Located in an altitude of 1,600 in. above sea level, Kashan is one of the main cities of Esfahan Province and a beautiful large oasis town on the Qom? Kerman road running along the western edge of the Great Desert, Kevir. It is 240 kin. to the south of Tehran and 220 kin. to the north of Isfahan, and can be reached via a first class highway, national road, or railway from Tehran and Isfahan. The town’s population amounts to 400, 000, living on an area of 2, 100 hectares. In addition to its world famous carpets, Kashan is also well known for its silk and the glazed earthenware tile called kashi after its place of manufacture. It has long been noted for its silk textiles, ceramics, copper ware, and rose water (golab) from the well? known rose fields of Qamsar, as well.
One of the most important archaeological sites in central Iran, it has a historical background of over 7,000 years. Majority of historians and travelers to the town have called it a gate to the world civilization. Kashan flourished mainly during the Se1juq and Safavid periods of the post Islamic history of Iran. Samples of art works created by Kashani artisans can be seen in the famous museums of the world.
The town has many picturesque bad girs (wind-towers), essential in the town’s hot and airless summers before the introduction of air conditioning. Modern industry plays a part in Kashan, in parallel with the ongoing social development. In bazaar, however, carpet weaving, embroidery work, the making of rose water, scent, pottery, and other crafts are carried on, in much the same and with the same skill as of old.
Fin Historic Gardens
Also known as the Bagh-e Tarikhi-e Fin or Bagh-e Amir Kabir at Fin 6 km. To the southwest, it serves as the finest surviving example (since 1.000 years) in Iran, and creates the contrast between the Kevir region and the greenery of the well-tended oasis below the adjoining Karkas mountain. A major part of Kashan’s water was supplied by the perennial source of Solaimaniyeh spring in the garden. Designed for Shah Abbas 1, this classical Persian vision of paradise contains the remains of his two-story palace set around a pool. The garden has other Safavid royal buildings, although they were substantially rebuilt, and others were addend in the Qajar period. The building housing Kashan Museum was built in 1968.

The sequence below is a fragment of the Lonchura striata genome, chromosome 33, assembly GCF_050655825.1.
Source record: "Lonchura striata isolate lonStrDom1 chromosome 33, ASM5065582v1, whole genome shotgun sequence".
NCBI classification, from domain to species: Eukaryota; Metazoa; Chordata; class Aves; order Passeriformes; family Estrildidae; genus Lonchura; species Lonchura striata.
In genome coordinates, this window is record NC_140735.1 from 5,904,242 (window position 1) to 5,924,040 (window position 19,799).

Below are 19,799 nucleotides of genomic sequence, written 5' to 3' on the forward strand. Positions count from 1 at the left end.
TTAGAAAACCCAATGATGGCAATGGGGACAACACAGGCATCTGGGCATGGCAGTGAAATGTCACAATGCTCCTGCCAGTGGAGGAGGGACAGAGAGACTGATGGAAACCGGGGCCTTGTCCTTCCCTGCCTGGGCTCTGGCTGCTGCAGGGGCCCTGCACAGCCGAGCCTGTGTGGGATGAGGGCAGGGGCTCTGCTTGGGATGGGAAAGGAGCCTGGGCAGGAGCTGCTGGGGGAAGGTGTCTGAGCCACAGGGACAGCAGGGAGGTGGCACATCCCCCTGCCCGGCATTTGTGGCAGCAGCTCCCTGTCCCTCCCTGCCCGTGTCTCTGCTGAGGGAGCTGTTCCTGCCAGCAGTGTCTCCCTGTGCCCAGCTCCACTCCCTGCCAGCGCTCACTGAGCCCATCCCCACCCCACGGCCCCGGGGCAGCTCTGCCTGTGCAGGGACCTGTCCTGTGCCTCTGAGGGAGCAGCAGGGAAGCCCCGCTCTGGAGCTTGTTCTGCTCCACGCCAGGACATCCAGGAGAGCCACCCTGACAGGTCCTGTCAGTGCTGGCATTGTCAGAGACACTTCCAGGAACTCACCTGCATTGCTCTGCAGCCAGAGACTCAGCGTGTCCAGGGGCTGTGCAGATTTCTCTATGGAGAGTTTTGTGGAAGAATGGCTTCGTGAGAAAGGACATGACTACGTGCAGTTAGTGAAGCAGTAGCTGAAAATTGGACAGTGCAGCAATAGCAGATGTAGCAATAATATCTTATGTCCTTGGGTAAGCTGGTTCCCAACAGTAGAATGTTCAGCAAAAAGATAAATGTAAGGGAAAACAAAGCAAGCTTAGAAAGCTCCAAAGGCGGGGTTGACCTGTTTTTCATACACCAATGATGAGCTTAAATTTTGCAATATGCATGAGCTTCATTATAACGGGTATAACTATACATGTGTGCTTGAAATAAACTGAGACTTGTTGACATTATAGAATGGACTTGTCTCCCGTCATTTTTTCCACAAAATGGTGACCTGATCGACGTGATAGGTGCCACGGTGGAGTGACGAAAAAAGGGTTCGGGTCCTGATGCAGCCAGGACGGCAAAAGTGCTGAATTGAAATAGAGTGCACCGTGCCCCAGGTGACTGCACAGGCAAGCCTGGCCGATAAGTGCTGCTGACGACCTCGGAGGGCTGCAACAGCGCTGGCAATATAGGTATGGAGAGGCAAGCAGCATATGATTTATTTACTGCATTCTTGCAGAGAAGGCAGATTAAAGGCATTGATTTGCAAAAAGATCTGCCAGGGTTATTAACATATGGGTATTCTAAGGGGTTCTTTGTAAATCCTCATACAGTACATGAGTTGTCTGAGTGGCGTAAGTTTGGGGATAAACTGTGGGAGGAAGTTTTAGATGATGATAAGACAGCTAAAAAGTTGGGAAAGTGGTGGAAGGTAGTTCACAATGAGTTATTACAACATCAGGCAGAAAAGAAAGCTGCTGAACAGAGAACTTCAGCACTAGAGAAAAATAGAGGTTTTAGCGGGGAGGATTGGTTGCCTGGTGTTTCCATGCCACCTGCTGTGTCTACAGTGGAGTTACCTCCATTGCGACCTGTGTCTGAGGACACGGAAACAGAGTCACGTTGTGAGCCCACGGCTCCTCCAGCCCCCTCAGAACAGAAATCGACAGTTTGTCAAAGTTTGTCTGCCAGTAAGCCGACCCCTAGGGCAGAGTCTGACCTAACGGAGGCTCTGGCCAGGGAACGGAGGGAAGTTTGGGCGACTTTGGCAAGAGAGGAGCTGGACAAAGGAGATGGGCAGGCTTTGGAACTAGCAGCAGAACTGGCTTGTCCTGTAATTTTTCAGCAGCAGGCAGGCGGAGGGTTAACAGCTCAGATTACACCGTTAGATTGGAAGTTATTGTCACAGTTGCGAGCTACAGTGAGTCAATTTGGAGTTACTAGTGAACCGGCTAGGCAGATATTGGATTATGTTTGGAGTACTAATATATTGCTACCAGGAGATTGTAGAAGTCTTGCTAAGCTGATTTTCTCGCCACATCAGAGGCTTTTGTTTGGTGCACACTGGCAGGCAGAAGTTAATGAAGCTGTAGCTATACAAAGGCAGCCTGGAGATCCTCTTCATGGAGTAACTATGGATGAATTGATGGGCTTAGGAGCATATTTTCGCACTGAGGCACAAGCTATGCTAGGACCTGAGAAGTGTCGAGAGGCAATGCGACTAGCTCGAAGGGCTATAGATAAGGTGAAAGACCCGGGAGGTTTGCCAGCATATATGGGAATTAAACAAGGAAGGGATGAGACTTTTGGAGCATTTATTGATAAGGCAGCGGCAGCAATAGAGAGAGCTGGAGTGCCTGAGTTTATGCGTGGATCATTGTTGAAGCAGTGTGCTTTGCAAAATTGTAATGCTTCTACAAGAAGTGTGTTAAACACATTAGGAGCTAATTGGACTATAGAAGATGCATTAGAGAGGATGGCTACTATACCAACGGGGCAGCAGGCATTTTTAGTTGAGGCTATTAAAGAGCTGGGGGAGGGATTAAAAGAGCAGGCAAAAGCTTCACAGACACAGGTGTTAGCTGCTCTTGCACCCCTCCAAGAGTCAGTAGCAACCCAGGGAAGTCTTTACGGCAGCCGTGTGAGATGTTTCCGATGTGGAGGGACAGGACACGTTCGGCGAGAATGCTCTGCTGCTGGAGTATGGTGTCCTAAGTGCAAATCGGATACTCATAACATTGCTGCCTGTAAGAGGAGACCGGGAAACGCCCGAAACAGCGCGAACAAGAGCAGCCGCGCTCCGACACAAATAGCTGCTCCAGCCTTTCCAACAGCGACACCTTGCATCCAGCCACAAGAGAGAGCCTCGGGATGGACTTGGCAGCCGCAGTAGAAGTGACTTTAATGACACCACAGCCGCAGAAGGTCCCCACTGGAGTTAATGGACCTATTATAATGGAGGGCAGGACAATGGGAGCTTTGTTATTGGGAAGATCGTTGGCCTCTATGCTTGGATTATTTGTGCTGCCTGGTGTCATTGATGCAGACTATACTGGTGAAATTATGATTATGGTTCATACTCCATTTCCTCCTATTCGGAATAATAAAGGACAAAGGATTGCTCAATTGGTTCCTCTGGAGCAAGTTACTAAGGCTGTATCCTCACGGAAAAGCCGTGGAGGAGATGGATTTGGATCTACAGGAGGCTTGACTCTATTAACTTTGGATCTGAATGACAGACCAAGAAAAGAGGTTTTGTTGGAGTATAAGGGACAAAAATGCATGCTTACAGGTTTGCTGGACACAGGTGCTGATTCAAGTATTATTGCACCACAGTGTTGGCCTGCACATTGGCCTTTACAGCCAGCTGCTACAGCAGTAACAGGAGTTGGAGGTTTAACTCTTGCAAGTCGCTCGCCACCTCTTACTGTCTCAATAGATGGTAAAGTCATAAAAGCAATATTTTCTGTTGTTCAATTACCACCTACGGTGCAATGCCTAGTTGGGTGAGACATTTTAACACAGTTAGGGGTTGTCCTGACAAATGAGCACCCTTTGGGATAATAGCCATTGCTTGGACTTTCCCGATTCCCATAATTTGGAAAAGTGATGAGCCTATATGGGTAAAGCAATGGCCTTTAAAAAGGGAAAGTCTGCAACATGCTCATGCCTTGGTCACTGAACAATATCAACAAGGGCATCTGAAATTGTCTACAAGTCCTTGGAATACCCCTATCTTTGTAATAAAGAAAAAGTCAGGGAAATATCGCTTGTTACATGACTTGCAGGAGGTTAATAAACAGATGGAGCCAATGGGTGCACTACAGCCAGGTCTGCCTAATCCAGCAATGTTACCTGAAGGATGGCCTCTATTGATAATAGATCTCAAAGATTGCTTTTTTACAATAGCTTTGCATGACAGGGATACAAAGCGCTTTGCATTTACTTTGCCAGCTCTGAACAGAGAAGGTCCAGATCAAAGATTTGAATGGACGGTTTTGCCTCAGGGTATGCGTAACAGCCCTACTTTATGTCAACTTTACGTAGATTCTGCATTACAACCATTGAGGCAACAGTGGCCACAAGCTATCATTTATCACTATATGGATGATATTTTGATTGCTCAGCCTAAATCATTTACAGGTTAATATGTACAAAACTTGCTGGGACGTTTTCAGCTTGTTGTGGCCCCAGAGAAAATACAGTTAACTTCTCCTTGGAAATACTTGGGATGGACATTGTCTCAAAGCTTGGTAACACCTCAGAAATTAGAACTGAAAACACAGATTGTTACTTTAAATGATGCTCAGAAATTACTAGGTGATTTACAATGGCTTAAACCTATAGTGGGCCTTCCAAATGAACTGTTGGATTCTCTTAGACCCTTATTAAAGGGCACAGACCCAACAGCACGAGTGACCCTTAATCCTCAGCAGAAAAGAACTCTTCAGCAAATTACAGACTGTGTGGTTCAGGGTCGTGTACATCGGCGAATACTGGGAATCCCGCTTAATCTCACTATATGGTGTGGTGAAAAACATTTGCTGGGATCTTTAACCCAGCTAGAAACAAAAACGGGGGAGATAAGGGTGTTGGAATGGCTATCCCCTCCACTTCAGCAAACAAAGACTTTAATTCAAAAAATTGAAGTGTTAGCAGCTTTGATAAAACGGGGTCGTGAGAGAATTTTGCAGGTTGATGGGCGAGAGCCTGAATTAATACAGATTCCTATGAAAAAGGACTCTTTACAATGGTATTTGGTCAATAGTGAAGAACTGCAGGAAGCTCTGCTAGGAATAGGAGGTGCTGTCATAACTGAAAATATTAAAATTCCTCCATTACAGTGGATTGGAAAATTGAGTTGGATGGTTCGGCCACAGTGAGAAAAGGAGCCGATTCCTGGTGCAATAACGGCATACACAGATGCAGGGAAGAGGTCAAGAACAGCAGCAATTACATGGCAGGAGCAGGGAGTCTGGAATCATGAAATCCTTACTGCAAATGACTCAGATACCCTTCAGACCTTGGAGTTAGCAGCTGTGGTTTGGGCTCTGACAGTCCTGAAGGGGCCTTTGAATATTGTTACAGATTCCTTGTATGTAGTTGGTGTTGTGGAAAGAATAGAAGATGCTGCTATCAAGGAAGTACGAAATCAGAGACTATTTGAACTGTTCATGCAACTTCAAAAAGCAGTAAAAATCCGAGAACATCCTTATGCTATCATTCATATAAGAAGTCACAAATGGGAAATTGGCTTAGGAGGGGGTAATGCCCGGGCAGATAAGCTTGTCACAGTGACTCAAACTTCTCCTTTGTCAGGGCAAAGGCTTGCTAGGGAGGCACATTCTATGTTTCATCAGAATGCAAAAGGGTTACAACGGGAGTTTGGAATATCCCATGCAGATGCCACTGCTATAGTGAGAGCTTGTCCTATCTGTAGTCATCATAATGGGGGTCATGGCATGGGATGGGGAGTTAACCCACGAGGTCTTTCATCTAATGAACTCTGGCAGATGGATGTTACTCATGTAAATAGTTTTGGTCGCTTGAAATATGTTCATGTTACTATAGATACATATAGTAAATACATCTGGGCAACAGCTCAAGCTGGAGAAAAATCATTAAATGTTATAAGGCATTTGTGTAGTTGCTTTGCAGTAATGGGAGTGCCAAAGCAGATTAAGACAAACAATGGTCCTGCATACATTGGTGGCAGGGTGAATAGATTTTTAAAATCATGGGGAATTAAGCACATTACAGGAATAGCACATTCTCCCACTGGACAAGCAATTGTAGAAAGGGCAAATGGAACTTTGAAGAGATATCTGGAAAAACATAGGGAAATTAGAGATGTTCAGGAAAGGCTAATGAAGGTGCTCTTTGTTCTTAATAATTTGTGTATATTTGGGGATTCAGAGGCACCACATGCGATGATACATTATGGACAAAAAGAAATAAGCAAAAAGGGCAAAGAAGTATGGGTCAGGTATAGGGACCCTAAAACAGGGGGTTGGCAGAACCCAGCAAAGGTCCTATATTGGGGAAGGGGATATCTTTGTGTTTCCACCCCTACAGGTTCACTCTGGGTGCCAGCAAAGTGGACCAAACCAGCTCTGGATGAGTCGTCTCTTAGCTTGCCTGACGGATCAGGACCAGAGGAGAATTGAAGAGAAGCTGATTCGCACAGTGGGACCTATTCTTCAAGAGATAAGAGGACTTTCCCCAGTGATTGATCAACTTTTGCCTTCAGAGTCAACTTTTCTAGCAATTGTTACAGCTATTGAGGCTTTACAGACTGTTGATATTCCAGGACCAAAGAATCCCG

Baghe Fin, Kaslun. a 19’h century royal garden
Fin was the scene of a tragedy in 1852, when Mirza Taqi Khan known as Amir Kabir, the Grand Vizier of Naser?od Din Shah, was murdered there. He is considered a national hero and vanguard of modem Iran.
Known as the Imam Khomeini School, this 19th century mosque is located next to the Jewelers’ Bazaar. It attracts tourists because of its excellent plan and design, vast spaces, double-shell 27?m. high brick dome, and pleasant landscape. Altogether, there are 8 historic inscriptions inside the building. It is open to visitors every day from 8 a.m. to 6 p.m. Masjid-e Jame’, Maidan Mosque, and Soltan Amir Ahmad Shrine, are worth to be visited before going to the nearby towns of Natanz and Qamsar and Abyaneh village.
Boroujerdiha Old House
The present premises of Kashan Cultural Heritage Department, the Boroujerdiha Old House was built nearly 130 years ago by a famous merchant and landowner named HajKASHAN
Seyyed Ja’far Borouierdi from Natanz, who imported goods from Boroujerd in Lorestan Province. Its completion required 18 years of work by tens of laborers, master painters, and architects. Reception, ceremonial, and residential halls and rooms are arranged on the four sides of the courtyard. Provision of well-proportioned spaces, nicely-designed bad-girs (wind?towers) to fit the building, particularly paintings by the famous Iranian painter Kamal-ol Molk Ghaffari, have served to convert it to an art masterpiece in itself
There are many other old houses in Kashan, such as the Abbassian and Tabatabaei.
Aqa Bozorg Theological School
Aqa Bozorg Mosque and Madrasah Complex in Fazel-e Naraqi street, from the second half of the last century (Qajar period), when the country’s architects produced a number of unforgettable masterpieces. The Complex was constructed for congregational prayers as well as preaching and teaching sessions held by Mulla Mahdi Naraqhi 11, known as Aqa Bozorg. The vast sanctuary of the mosque is in two floors. The first floor,, houses 12 cells on three sides, and the mosque appears at the top floor. The building’s past has been documented in 7 historic inscriptions.
The Mausoleum of Shahzadeh Ibrahim
The mausoleum of Shahzadeh Ibrahim, built in (1894 A.D.), belongs to the Qajar period. This structure is highly interesting and attractive for possessing a turquoise tile cupola, lofty minarets, a pleasant courtyard and an iwan decorated with mirror?works and paintings. The portico and the ceiling of the iwan depict ample paintings of a religious nature on a plaster background. The interior of the mausoleum possesses elaborate miffor?works and its frieze is decorated with colored glazed bricks.